The key consideration for the December rate decision is how the FOMC will assess the underlying inflation rate at that time and the balance of risks and uncertainty associated with that inflation estimate. The core measure of PCE inflation is usually taken to be an estimate of the underlying rate. That allows the Committee to look through volatile oil and food price shocks, but there may be other price-level shocks to components of core price levels that would be appropriate to look through. There was an apparent price-level shock, centered on March. A price-level shock would temporarily lower core inflation, though there would be a lingering effect on the 12-month core inflation rate until the shock moves out of the 12-month window. In this case, the Dallas trimmed-mean PCE inflation rate is likely a more reliable measure of the underlying rate than core inflation, as it simply drops outliers—which in this case includes wireless communications in March. We present inflation scenarios with alternative monthly inflation rates after March to see what the Committee could see at the December meeting for core inflation, both over a 12-month window and the annualized rate from March through October, as we believe annualized core inflation over this shorter horizon will get special attention at the December meeting.
The Slowdown in Core PCE Inflation
The core measure of the PCE inflation rate is usually viewed as a measure of the underlying inflation rate, and the inflation measure that should guide monetary policy decisions. In Figure 1, we show the one-month and 12-month inflation rates for core PCE inflation since January 2016. Note that the 12-month rate from July 2016 to February 2017 was 1.8% or 1.9% and we viewed that as a measure of the underlying inflation rate at that time. Indeed, in that case, the FOMC had virtually achieved its inflation objective! But not so fast. The 12-month rate fell after that, reaching 1.4% in July 2017. Is the 12-month rate the measure we should now identify as the underlying inflation rate today? If so, dramatically different implications for monetary policy.
Price-Level Shocks and Underlying Inflation
A shock on the price level—as opposed to price inflation—can have a sharp, but transitory, effect on inflation. Indeed, that’s why the FOMC focuses on core, as opposed to headline, inflation. But there are components other than oil and food that are occasionally subject to price-level shocks. Today, it’s clear that there was a sharp decline in the price level for wireless services in March. In Figure 2 we show monthly readings for the price level for wireless communications from January 2017 through today. The March drop stands out, literally like a sore thumb! We also show in Figure 2, the arithmetic contribution to 12-month core PCE inflation from the drop in the wireless communications component. However, at its greatest, this price-level shock only explains two-tenths of the ½-percentage-point slowdown in the 12-month core inflation rate, and just one-tenth today. There will be a persistent, though modest, negative contribution to the 12-month rate from the March 2017 price level shock through March 2018, when it will fall out of the 12-month calculation for core inflation. This will help.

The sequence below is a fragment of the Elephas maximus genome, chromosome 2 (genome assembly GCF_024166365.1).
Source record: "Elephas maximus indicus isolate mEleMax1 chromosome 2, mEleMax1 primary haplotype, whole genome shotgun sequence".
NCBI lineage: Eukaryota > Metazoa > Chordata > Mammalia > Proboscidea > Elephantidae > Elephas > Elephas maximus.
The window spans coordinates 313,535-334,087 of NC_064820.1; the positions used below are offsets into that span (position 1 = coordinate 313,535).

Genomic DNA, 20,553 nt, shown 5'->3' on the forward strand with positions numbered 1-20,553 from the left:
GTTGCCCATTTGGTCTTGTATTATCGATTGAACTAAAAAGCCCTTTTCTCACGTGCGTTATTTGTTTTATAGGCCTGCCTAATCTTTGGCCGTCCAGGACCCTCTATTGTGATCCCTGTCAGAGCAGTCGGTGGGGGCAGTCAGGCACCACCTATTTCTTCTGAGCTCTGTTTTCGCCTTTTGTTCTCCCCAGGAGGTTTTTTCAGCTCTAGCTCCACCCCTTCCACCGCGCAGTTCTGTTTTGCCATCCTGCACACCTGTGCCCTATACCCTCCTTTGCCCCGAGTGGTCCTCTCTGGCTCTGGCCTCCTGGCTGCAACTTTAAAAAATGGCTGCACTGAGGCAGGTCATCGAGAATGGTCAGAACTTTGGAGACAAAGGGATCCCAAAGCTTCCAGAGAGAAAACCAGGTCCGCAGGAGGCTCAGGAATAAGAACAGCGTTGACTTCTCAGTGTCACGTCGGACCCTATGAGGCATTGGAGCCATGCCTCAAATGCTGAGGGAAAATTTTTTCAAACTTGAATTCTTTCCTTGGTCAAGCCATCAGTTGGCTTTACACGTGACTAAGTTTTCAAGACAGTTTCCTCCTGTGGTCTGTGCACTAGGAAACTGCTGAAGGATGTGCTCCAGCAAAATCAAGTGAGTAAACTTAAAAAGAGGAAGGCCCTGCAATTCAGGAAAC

The Dallas Trimmed-Mean Measure of PCE Inflation
The Dallas trimmed-mean measure of PCE inflation is yet another measure of core inflation. Rather than simply looking through shocks to oil and prices, it looks through price-level shocks in the data at every point, identified by a move in those components’ inflation rates that are outliers. That measure becomes especially valuable when there have been price-level shocks to components other than oil and food. In Figure 3, we show this measure, along with the core PCE, both in terms of 12-month inflation rates. Note the trimmed
mean measure has also declined, in this case, also from a 1.9% peak (from October 2016 to February 2017) and to 1.6% in July 2017. At this juncture, the trimmed-mean rate provides a more reliable measure of the underlying trend and we take its signal as a decline in the underlying rate of inflation from 1.8% or 1.9%, to 1.6% or 1.7%. We expect the Committee will be monitoring the trimmed-mean measure closely as it heads toward the December meeting.
Inflation Scenarios and the December Rate Decision
We conclude with some scenarios about how underlying inflation may look to participants at the December meeting. We have argued that the Committee is likely to give special weight to the annualized rate of core inflation over the period from March 2017 to October 2017, because inflation over the period since the price level shock in March would reflect any rebound to the underlying rate after that shock. So we show three scenarios in Table 1, beginning with alternative paths for monthly inflation readings and, for each scenario, both the corresponding 12-month inflation rate and the compound annual rate from March to each successive month between July and October.
Sources: BEA, Authors’ Calculations.